“I was so disappointed with myself,” she said. “[My team and I] stopped and we had to have difficult conversations. You have to do it. And now, we have these moments.”

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Bouzas Maneiro has learned that she plays with more freedom against bigger names such as Badosa and Vondrousova.

“I prefer these matches than playing a qualifier or lucky loser or someone with the same ranking as me,” she said. “Maybe you have more chances to win with those other girls, but in these moments I can play without pressure and just be myself.”

Bouzas Maneiro overcomes Badosa in all-Spanish Madrid opener

Bouzas Maneiro has two meaningful tattoos

Bouzas Maneiro’s body art may not match Vondrousova’s in terms of quantity, but her two tattoos still hold special meaning for her. The first, which she got when she was 16, comprises the letters “SHH” on the inside of one finger.

“When you’re a tennis player, you have a lot of persons who say that you cannot do it, you’re so bad, you don’t have tennis, you don’t have these qualities, your effort is not so good,” Bouzas Maneiro explained. “To these people it’s, like, shut up to them. Of course, not for the good people. It was funny for me also. I have feelings with this tattoo because I said one time if I do something good — for these people, I will do it.”

Her second tattoo is on the back of her neck and represents her love of home. It’s a triskel — a spiral design that’s a symbol of Bouzas Maneiro’s native Galicia.

“My grandma gave me a necklace when I was 12 with this,” she said.

After tennis, Bouzas Maneiro dreams of horses and festivals

Bouzas Maneiro has recently started horse riding lessons. She’s still a novice, but she’s had an affinity with horses for as long as she can remember.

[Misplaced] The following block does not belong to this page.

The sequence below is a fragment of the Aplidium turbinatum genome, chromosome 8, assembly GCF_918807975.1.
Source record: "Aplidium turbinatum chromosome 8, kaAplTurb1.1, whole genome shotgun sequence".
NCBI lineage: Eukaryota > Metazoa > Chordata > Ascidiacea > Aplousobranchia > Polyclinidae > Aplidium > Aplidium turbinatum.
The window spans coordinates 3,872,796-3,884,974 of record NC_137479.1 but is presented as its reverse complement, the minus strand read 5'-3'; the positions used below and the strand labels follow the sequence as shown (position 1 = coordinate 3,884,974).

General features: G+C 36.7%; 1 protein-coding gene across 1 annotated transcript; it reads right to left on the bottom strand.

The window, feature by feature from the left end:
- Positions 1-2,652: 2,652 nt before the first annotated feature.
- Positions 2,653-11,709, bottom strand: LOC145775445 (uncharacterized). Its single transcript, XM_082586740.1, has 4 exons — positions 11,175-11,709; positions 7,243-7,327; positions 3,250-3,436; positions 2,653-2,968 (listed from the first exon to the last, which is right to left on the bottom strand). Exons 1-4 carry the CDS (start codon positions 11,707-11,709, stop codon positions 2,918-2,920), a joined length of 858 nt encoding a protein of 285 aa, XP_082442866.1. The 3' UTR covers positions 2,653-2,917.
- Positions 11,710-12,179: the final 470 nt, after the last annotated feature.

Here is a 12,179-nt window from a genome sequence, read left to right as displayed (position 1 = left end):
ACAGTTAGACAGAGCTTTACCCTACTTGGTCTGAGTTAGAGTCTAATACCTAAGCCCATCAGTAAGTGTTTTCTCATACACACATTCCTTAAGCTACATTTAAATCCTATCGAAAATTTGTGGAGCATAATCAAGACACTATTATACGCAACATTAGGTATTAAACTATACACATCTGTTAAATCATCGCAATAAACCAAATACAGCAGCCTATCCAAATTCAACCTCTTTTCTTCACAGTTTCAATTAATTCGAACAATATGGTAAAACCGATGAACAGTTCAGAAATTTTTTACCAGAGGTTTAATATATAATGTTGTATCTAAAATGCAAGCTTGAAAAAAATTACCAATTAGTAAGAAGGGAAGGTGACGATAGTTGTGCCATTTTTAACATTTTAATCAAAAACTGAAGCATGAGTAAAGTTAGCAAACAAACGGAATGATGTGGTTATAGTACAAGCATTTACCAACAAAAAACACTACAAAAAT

“It’s a feeling since I was born,” she said. “I have a lot of pictures of me with horse soft toys when I was just a baby. Now, for my mind it’s so good when I ride.”

When Bouzas Maneiro was 6 years old, her father knocked back her pleas for riding lessons. She can decide for herself now, but the risk of injury means she still has to be careful.

“But I know that in one moment of my life I will do it,” she said. “I hope in the future I can have a horse, it’s a dream for me.”

Bouzas Maneiro’s career has also meant that she’s had to sacrifice a local custom. Her home town, Vilagarcía de Arousa, is known for its annual water festival, the culmination of the 10-day celebration of San Roque, the town’s patron saint. The town’s inhabitants parade through the streets as their neighbors throw buckets of water from windows, with the goal of drenching everyone.

“I love it, but I cannot do it because that party is before the US Open,” Bouzas Maneiro said. “All my friends there do it, but I have no time to go. And I have to be careful when everyone gets wet because I don’t want to be sick. But one day, I will do it!”